Gary sent in a question I've dealt with in the past, but I hear it brought up multiple times so I thought I'd share my response here. First, Gary's question:
Simply asked, given the two examples below, how are these two methods different and what are the pros and cons of each. I'm leaning towards 'why is the creatobj method preferred?' This all goes to having a better understanding of OOP.
<cfset application.blog = createObject("component","org.camden.blog.blog").init(blogname)>
<cfinvoke component="org.camden.blog.blog" method="init" returnvariable="application.blog">
<cfinvokeargument name="name" value="#blogname#">
There are few different ways to answer this. First off - the result of both these code blocks is the exact same. They both call the init method on a CFC named blog, pass in a variable, and assign the result to a variable named application.blog. So if you consider the results - they are the same.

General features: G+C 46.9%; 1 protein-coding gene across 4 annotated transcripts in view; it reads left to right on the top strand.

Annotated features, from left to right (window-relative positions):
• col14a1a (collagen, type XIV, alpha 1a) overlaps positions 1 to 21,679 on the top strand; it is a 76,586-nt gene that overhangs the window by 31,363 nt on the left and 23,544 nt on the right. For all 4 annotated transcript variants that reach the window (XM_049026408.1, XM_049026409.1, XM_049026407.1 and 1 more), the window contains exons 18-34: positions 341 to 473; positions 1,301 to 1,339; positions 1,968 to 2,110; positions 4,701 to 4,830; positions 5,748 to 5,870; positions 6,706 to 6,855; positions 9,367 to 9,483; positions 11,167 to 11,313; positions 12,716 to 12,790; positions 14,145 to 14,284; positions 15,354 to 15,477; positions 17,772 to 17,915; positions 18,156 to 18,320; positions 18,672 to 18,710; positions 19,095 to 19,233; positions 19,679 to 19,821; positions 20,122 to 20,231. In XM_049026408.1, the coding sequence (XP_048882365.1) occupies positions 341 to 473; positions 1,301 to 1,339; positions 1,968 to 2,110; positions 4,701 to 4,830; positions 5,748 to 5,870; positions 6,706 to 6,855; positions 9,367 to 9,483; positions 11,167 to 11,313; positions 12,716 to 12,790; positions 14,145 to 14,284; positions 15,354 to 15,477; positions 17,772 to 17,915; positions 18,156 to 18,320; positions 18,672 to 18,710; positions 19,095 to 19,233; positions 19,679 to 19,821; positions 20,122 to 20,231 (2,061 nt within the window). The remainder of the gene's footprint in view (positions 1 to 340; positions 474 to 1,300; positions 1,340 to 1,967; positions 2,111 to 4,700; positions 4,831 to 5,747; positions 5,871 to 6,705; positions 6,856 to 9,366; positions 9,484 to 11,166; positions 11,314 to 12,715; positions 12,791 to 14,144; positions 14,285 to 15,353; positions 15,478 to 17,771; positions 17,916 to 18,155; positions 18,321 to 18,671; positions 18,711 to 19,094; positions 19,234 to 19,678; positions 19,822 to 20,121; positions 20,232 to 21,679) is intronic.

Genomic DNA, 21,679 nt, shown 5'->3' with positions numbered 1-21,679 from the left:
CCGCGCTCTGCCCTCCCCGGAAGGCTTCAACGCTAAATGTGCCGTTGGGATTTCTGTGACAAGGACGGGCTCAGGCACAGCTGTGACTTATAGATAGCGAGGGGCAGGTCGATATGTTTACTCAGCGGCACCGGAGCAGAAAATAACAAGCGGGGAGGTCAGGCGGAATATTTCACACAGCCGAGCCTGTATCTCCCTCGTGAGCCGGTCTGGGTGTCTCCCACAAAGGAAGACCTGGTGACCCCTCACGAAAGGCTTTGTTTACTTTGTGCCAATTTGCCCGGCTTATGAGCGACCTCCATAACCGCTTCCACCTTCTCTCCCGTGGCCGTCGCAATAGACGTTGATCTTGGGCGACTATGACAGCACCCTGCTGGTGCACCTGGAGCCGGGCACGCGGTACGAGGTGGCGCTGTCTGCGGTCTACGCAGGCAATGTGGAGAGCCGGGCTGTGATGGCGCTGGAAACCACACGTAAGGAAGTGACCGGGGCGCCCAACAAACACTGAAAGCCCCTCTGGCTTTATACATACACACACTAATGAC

Technically of course they are different. One uses createObject and one uses cfinvoke. Under the hood, I'd be willing to bet they compile down to pretty much the same code.
So which is better?
The createObject method is typically what is used by most developers. I'm not sure I'd call it a "standard" but I think you would see that in code more often than the cfinvoke version.
The cfinvoke method has the benefit of working on hosts, like GoDaddy, that block access to createObject.
What do I do? When creating an instance of an object using the init method, I'll always use createObject. When calling a method on a CFC, I'll use simple script format (foo = mycfc.goo()) unless my arguments have complete logic in them. If they do - I'll use cfinvoke since you can conditionally include arguments. Here is an example:
<cfinvoke component="#application.blog#" method="goo"> <cfif hour(now()) lt 10> <cfinvokeargument name="morningmode" value="true"> </cfif> <cfinvokeargument name="name" value="dharma"> </cfinvoke>